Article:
The downfall of Saturday Night Live

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Graphic by Tabitha Irvin

LIVE FROM NEW YORK: As the seasons continue, more pre-recorded skits fill the episodes of Saturday Night Live

Molly St. Clair , Editor-in-Chief

When I was younger, almost every Sunday morning started off by watching the newest episode of Saturday Night Live. I was always too young to watch the show when it aired late Saturday night and this tradition just stuck throughout the years. Since then, I’ve begun to think of myself as a SNL history expert.

I remember everything from when Seth Meyers solo anchored “Weekend Update” to the special 40th anniversary episode. Since then, cast members have come and gone making for a new, and in my opinion worse, era of the show. This 48th season lost long-time cast members Aidy Bryant, Kyle Mooney, and Kate McKinnon. These actors increased the overall quality of the show each episode, giving excellent preformances no matter the skit.

Although these major losses from the cast have changed my overall opinion of the show each week, it is not what has made me believe that SNL is on its downfall. For me, it is the quality of the sketches that has lost the ‘wow factor’.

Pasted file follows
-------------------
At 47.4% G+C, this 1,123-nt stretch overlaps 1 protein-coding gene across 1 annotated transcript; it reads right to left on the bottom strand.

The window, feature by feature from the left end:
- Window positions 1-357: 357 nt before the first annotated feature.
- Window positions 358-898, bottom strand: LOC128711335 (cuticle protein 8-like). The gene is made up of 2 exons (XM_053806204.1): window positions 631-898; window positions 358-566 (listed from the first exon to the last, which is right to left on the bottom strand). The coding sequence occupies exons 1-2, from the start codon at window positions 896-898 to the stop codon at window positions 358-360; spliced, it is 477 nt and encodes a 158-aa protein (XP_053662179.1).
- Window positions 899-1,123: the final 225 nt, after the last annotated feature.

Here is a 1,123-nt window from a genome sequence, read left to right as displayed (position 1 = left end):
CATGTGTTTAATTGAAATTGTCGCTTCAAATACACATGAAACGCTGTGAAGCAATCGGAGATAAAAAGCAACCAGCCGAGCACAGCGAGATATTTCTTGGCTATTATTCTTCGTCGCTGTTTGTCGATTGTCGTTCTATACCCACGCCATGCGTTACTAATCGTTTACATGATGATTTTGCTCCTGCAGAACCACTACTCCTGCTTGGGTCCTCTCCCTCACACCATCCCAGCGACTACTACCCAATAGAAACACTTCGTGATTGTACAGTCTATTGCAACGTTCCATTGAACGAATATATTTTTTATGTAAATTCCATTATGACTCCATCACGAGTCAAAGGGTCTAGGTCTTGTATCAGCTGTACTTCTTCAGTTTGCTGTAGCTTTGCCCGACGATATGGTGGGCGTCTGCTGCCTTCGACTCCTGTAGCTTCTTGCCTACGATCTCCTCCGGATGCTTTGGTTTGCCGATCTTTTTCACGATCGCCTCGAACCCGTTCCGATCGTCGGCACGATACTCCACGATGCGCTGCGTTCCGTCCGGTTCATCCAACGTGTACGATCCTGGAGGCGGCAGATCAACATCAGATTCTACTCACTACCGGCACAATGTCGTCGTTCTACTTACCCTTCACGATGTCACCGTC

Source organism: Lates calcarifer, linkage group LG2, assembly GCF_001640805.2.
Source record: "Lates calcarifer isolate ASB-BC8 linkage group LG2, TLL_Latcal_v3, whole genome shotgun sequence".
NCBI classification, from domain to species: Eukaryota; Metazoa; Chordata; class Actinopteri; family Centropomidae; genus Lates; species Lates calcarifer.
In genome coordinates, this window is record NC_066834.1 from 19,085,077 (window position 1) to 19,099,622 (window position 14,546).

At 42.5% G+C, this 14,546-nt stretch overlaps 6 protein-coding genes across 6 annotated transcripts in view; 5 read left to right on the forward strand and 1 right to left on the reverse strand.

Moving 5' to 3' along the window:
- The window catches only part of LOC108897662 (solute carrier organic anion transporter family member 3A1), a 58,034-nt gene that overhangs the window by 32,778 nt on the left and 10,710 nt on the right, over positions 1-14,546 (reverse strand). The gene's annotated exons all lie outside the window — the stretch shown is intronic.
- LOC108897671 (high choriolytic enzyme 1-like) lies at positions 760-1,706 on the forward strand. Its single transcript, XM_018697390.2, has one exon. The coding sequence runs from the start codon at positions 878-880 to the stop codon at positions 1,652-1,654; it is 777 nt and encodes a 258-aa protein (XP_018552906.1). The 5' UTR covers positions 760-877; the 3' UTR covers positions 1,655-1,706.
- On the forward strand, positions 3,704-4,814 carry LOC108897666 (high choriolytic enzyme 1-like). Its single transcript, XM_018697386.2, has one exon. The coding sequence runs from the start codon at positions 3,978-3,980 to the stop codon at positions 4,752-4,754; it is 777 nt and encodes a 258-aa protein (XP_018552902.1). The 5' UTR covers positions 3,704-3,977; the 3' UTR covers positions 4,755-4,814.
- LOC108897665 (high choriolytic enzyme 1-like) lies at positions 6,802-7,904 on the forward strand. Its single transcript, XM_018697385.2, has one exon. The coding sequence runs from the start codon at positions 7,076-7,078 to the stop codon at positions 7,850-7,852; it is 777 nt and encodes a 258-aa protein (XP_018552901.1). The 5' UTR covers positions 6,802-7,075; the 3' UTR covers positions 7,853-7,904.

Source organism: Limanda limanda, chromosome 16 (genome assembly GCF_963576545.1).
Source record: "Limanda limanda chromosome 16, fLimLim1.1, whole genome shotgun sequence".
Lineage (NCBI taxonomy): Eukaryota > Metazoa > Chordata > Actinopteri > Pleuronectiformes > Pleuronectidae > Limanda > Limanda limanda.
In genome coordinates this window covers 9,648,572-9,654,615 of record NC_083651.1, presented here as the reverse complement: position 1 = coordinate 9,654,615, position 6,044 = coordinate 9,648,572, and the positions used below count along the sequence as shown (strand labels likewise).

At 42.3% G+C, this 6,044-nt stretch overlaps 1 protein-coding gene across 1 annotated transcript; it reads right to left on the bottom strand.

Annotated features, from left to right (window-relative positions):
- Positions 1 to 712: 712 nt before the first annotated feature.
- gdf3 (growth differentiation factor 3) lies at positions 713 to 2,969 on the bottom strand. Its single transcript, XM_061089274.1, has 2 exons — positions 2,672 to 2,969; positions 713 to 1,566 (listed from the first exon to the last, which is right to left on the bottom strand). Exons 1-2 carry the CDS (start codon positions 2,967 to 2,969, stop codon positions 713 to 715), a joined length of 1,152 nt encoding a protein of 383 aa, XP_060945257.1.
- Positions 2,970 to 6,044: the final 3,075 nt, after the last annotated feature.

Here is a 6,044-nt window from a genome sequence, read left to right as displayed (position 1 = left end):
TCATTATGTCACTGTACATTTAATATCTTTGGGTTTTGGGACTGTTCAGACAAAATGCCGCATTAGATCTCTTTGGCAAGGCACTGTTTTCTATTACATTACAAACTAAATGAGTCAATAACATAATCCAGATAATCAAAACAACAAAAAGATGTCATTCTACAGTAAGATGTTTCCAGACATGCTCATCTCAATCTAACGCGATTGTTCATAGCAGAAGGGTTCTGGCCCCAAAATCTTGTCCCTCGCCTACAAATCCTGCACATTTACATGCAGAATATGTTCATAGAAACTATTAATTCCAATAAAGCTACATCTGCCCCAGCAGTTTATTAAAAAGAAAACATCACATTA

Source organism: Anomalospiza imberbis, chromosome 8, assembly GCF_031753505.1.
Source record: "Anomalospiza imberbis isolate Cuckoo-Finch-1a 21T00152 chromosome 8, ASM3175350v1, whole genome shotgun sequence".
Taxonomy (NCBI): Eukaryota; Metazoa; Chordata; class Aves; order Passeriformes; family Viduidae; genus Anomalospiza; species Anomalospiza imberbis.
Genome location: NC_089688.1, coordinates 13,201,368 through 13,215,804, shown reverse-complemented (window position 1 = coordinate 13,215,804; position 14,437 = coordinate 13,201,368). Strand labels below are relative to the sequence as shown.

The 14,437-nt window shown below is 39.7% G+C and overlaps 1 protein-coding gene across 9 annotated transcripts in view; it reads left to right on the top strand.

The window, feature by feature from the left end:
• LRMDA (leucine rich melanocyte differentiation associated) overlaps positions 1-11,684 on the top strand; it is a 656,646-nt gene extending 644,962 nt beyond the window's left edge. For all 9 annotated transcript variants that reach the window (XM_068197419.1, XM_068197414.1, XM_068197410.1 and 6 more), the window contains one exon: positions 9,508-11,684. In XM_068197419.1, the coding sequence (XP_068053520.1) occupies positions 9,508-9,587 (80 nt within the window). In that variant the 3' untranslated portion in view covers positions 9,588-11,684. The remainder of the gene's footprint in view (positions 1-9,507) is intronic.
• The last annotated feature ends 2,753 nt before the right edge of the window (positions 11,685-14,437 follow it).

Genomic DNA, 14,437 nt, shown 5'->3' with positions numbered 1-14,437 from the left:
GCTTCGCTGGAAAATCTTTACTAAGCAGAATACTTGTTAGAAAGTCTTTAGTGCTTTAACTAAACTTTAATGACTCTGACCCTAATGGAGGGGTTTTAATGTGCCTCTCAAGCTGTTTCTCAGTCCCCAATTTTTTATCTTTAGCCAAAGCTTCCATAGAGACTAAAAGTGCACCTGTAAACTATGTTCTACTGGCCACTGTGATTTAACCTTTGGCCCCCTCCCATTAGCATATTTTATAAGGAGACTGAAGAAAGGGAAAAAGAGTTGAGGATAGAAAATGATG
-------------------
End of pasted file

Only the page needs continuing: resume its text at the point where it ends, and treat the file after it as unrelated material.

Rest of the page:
It seems as if I can’t get through a single episode without having to watch multiple pre-recorded sketches, breaking with the tradition of live comedy that makes SNL so special for its audience. These skits frequently turn out to be some sort of poorly put together comedic rap, last season always preformed by Pete Davidson. They are catered to a new, younger audience which takes away from the quality of the comedy that appears of the screen. They are now tend to be filled with countless Gen Z references that the cast members don’t even seem to understand themselves. This results in awkward line delivery that can be recognized by any audience member.

For the many years that the show has aired, I’ve always percieved it to be one of those timeless programs that will be around until I am much older. The concept of a live, late-night, sketch show is unique and like nothing else that has aired on TV since its premier. But if SNL continues to tarnish its brand with poor preformaces of unfunny, recorded skits of little substance, I will begin to spend my Sunday mornings sleeping in instead.